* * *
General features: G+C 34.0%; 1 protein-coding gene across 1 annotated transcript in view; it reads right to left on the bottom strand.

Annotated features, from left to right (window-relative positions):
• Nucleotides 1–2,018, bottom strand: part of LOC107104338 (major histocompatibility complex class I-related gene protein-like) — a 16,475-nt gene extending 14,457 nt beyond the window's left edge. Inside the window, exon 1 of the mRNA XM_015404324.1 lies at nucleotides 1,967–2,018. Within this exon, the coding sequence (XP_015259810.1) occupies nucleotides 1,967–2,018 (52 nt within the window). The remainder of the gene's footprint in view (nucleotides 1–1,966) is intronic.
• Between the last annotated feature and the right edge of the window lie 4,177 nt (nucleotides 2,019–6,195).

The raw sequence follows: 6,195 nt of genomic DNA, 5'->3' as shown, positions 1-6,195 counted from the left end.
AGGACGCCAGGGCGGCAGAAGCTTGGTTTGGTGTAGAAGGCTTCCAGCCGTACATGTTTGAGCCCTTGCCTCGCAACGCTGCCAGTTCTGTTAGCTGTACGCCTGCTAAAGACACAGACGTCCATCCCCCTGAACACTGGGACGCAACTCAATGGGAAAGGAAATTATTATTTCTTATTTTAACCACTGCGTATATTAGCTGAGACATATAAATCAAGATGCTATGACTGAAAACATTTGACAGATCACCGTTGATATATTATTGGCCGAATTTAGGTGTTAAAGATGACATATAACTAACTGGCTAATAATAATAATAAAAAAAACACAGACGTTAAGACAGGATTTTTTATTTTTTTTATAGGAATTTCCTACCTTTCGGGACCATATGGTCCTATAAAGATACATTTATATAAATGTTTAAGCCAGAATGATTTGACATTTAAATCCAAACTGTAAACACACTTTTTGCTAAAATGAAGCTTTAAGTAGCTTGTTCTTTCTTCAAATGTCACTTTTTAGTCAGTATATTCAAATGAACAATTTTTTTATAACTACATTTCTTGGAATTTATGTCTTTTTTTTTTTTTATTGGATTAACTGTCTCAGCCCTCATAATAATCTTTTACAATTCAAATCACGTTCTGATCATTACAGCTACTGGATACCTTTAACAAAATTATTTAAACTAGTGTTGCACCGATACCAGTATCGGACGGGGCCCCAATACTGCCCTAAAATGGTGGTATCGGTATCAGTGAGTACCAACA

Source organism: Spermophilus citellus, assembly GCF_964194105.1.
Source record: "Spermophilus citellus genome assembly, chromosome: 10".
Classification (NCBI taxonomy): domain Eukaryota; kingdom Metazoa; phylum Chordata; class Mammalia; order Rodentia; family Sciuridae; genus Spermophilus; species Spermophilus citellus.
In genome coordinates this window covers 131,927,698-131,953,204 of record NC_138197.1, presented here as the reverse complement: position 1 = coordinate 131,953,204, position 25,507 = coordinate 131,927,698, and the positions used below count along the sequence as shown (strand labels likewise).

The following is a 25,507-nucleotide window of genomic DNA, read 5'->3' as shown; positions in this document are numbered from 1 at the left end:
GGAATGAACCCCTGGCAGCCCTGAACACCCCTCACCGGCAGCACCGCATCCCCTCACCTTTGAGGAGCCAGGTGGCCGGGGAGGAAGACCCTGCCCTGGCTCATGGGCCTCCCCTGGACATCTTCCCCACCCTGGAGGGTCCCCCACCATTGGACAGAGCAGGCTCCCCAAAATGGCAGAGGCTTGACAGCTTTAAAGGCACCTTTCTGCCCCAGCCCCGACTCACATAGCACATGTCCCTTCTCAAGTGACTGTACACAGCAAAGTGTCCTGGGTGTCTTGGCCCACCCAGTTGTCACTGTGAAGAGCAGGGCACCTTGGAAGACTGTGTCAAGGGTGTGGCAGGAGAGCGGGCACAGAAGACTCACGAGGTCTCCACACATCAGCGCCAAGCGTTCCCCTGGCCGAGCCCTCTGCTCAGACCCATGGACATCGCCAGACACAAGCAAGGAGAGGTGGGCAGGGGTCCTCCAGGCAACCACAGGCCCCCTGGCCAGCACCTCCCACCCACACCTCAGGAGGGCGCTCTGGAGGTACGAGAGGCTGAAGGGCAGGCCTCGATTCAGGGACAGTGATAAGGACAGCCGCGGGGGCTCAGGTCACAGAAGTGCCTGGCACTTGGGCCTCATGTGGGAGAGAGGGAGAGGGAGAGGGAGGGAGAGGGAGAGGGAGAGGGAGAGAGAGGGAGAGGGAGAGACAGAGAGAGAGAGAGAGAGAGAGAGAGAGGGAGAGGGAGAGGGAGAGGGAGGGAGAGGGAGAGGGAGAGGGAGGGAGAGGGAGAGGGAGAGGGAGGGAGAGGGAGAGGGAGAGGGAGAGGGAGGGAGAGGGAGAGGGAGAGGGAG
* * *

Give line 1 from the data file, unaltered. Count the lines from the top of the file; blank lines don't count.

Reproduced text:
General features: G+C 34.0%; 1 protein-coding gene across 1 annotated transcript in view; it reads right to left on the bottom strand.